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High School Girls Invent A Straw That Detects Date-Rape Drugs

It detects date rape drugs

One way to lower the obscenely high percentage of women who are sexually assaulted on college campuses is by eliminating the use of date rape drugs. A 2015 study by The Washington Post found that 9 percent of women who have been sexually assaulted believe they were administered a drug beforehand. Now, three high school girls have created a special straw that can discover these drugs in a drink, preventing an assault.


Victoria Roca, Susana Cappello, and Carolina Baigorri are all students at Gulliver Preparatory School in Miami, Florida. For the Business Plan Challenge High School Track competition, the three created a special straw that detects the most widely used date-rape drugs, including: Rohypnol, gamma-hydroxybutyrate (GHB), and ketamine (Special K). Straw users can nondescriptly drop one in their drink, and if there is a drug present, the tip turns blue.

“Being young women, I feel like this is a problem that we hear about a lot, especially when we came to high school,” Baigorri told Inside Edition. “We know it’s not a solution because it can’t end rape, but we were hoping to lower the amount of rape and dangerous situations you might be in through drugs,” Baigorri continued. “Our impact is just to help people feel safe in their surroundings and be aware of what’s going on, and just to make sure that where they are and what they are drinking is safe,” Cappello added.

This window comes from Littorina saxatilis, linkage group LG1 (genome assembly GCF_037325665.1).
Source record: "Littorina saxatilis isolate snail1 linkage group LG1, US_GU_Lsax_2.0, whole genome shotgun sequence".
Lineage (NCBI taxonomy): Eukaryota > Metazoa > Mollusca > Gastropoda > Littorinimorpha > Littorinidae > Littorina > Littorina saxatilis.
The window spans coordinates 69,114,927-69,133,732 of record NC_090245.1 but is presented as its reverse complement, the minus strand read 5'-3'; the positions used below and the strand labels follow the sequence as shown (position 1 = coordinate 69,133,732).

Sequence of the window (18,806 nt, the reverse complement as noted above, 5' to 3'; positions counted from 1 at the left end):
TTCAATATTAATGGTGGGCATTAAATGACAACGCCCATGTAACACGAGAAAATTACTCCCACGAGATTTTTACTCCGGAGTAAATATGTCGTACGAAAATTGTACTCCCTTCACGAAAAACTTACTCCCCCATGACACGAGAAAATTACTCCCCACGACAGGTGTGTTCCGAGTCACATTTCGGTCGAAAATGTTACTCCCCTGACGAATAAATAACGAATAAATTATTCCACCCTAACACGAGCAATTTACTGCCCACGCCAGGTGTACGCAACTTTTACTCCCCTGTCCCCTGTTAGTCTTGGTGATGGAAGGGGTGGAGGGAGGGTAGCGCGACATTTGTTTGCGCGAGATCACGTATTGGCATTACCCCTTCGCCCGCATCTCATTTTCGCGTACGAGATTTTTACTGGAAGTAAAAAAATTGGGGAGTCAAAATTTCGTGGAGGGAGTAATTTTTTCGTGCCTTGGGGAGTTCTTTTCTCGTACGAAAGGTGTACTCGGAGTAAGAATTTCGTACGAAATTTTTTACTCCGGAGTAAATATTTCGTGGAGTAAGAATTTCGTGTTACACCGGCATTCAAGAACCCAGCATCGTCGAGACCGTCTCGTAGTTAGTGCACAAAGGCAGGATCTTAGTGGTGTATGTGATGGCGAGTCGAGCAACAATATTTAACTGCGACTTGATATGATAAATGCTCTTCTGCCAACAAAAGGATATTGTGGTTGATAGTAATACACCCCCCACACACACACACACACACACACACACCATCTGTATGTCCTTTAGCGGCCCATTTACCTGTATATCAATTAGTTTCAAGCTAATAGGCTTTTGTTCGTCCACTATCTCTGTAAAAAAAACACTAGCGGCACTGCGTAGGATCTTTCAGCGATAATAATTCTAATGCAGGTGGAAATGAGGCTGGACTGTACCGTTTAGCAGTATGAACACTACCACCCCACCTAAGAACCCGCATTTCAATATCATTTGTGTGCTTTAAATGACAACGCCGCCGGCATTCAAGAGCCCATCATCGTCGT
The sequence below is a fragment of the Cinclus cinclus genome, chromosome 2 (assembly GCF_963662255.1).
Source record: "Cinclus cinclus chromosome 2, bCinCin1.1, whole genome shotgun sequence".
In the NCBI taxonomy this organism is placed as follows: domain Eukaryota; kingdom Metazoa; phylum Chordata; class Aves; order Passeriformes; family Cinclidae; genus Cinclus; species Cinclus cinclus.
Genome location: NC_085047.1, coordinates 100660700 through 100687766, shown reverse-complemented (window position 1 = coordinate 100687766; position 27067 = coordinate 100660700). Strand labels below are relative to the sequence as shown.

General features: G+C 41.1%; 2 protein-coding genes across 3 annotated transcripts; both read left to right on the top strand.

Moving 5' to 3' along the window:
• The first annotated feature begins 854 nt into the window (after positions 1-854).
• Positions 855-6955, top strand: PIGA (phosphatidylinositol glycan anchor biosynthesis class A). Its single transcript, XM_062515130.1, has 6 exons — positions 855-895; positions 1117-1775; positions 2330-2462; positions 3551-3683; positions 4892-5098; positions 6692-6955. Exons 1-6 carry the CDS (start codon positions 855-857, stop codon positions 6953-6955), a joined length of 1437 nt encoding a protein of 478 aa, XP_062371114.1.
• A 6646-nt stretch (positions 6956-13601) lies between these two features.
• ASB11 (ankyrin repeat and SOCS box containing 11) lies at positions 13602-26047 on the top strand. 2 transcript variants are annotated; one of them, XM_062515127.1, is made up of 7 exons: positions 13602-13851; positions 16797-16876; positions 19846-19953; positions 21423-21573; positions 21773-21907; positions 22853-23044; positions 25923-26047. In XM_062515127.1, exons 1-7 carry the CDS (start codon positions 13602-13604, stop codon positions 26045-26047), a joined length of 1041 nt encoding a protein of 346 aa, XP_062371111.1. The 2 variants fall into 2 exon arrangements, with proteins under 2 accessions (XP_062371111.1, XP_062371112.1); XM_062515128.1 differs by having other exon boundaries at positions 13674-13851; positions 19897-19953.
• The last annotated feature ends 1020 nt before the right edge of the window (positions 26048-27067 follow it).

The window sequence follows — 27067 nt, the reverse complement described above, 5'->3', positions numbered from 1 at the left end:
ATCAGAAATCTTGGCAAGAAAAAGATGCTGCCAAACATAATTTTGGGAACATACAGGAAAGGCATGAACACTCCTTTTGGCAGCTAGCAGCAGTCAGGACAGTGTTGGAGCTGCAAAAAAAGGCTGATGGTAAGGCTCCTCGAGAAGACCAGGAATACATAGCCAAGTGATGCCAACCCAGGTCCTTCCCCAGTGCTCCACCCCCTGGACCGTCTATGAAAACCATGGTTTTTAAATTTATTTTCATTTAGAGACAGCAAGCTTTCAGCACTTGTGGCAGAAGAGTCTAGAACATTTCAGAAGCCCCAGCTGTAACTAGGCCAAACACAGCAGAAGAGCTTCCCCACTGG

The competition judges loved the simple straw concept because they can easily be distributed by college health clinics and transported in purses. The straws are patent pending, and the girls are currently consulting with a test-kit maker about manufacturing their product.

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